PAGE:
Raised beds are flexible; these can be used in a small garden or commercial farming. If you want to step up your gardening and learn more about farming using raised beds, this guide is for you! Read below to learn more about commercial raised bed farming and various techniques you can implement to boost production:
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What is Raised Bed Farming?
Commercial raised bed farming is an agricultural concept of building and using raised beds to grow different crops for profit. Raised beds hold the soil above ground level and are covered with mulch to protect and insulate the soil from the elements. Because the soil is protected, growing different plant varieties in raised beds is much easier than traditional in-ground farming.
Benefits of Commercial Raised Bed Farming
While commercial raised bed farming will cost more in construction, it has a lot of benefits. For one thing, it extends the growing season, enabling growers to start early and produce greater yield come harvest season. Because the soil is protected from the elements, you can even plant late in the season and enjoy bits of winter gardening!
Raised bed farming also makes maintenance kinder on the joints. You don’t have to bend down or kneel when removing weeds and unwanted debris from the soil. The growing soil isn’t prone to compaction and erosion because it is confined in a protected space. You also enjoy greater yield because the great soil texture makes it easier for plants to take roots.
Raised Bed Designs for Commercial Farming
Raised beds come in various designs, but for commercial farming, there are two popular styles: raised beds without barriers or support and raised beds with a framework.
Unsupported raised beds are flat top mounds of enriched soil about 6 to 8 feet. This type of raised bed is most similar to a garden plot. Because it’s easy to make, unsupported raised beds are popular for large-scale farming.
Supported raised beds are rectangular or square structures made from untreated wood, stone, brick, and thick plastic that form a barrier around the growing soil. The barrier is filled with enriched soil, ready to use for farming. The raised bed size will vary, and the right size will depend on how big or small your farm is.
While there is no standard size on raised beds, the width shouldn’t be more than 4 feet and about 8 to 24 feet long. The depth should be at least 6 inches high to enable many crops to develop strong roots. As long as the width is correct, you can create raised beds in different shapes or lengths.
You can buy ready-made raised beds or make one yourself using reclaimed wood, wooden blocks, concrete blocks, cinder blocks, rocks, and bricks. The best construction material for commercial raised beds is rot-resistant lumber like cedar and oak. But these materials are pricey. You’ll need a drill, measuring tape, and level to create a raised bed if you are making one yourself.
Setting Up the Raised Beds for Commercial Farming
A well-planned commercial farm ensures a higher yield and a longer growing season. Here are essential factors to consider when setting up a commercial farm using raised beds:
Sunlight exposure: Choose a site that gets bright light throughout the day and some shade in the afternoons. These places are the best for growing a variety of vegetables and fruits. Vegetables and herbs require more sunlight, about 6 to 8 hours daily. If that’s not possible, choose a spot with morning light or grow cool-season, shade-tolerant plants.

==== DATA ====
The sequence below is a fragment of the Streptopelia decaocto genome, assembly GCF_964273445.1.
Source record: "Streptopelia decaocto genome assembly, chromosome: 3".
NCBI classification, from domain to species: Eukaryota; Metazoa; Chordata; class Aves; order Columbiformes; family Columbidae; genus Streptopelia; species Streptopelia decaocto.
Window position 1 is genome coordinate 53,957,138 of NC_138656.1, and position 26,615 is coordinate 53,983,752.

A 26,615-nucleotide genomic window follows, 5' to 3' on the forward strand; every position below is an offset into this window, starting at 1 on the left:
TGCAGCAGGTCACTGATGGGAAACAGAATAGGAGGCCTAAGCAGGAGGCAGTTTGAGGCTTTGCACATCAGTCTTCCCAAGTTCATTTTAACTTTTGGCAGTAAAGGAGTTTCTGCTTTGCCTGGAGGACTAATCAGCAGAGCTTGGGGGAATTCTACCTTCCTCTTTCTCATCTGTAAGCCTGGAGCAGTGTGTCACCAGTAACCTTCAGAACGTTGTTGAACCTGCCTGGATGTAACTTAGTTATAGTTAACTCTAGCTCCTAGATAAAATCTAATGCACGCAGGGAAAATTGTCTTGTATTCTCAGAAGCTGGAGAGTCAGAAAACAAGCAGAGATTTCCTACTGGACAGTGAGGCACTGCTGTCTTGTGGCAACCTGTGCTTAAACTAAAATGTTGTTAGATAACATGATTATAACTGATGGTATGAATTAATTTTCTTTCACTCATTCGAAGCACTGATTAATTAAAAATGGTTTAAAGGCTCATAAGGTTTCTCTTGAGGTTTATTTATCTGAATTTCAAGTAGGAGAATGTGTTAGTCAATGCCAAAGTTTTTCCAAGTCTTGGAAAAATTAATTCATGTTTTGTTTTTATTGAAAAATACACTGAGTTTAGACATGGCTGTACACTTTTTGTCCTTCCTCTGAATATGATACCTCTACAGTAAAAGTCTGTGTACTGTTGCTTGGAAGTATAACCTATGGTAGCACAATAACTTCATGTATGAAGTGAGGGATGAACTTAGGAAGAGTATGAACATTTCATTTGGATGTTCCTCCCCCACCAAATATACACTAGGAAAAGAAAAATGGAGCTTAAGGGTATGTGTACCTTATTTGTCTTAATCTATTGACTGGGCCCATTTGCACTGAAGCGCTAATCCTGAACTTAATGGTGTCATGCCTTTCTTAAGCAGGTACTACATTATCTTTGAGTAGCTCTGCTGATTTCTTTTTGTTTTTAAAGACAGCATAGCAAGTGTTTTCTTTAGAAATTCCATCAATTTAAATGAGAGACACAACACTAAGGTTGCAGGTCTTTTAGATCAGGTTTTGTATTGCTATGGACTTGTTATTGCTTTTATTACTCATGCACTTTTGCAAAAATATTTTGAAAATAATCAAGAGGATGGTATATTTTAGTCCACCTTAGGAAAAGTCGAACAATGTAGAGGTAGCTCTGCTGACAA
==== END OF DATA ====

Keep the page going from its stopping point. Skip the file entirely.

Proper irrigation and drainage: Irrigation and drainage are crucial in growing plants in raised beds. Choose a site with appropriate and suitable drainage. Install an easy-to-maintain irrigation system like a low-volume drip system to conserve water and prevent wet soil. Lay the irrigation tape while building the raised beds. Sprinkler systems are standard in commercial farming, but these are expensive to install, harder to control, and increases water consumption.
Choose the best growing medium: Standard potting soil is ideal for growing various fruits and vegetables. You can also use commercial mixes for vegetables, although these can be expensive for large-scale farming. Regular garden soil won’t do; it doesn’t have the best texture for growing crops, much more large-scale agriculture. A blend of soil, soilless mixes, and compost are great mediums for growing crops. Use well-draining soil enriched with mature compost for best results.
Crops to grow: Virtually any plant can be grown in a raised bed commercial farm as long as the ideal growing environment has been met. Plants like carrots, potatoes, green leafy vegetables (lettuce, kale, cabbage, broccoli), and drought-resistant vegetables will do well in raised garden beds. Make sure the raised bed’s depth is ideal for growing plants with deep, complex roots.
Fruiting vegetables like peppers, cucumbers, and tomatoes will do great on a raised bed farm. Shallow-rooted vegetables and grain crops, like wheat, corn, etc., are a little tricky to grow in a raised bed because of their size and the way their roots grow. This is the reason why small grains are often grown in-ground.
Are you thinking of stepping up your gardening to produce more crops for profit? Finding the right raised bed size is key to successful commercial farming! Find a supplier that provides durable raised beds made from untreated wood. Shop here to give raised bed farming a try!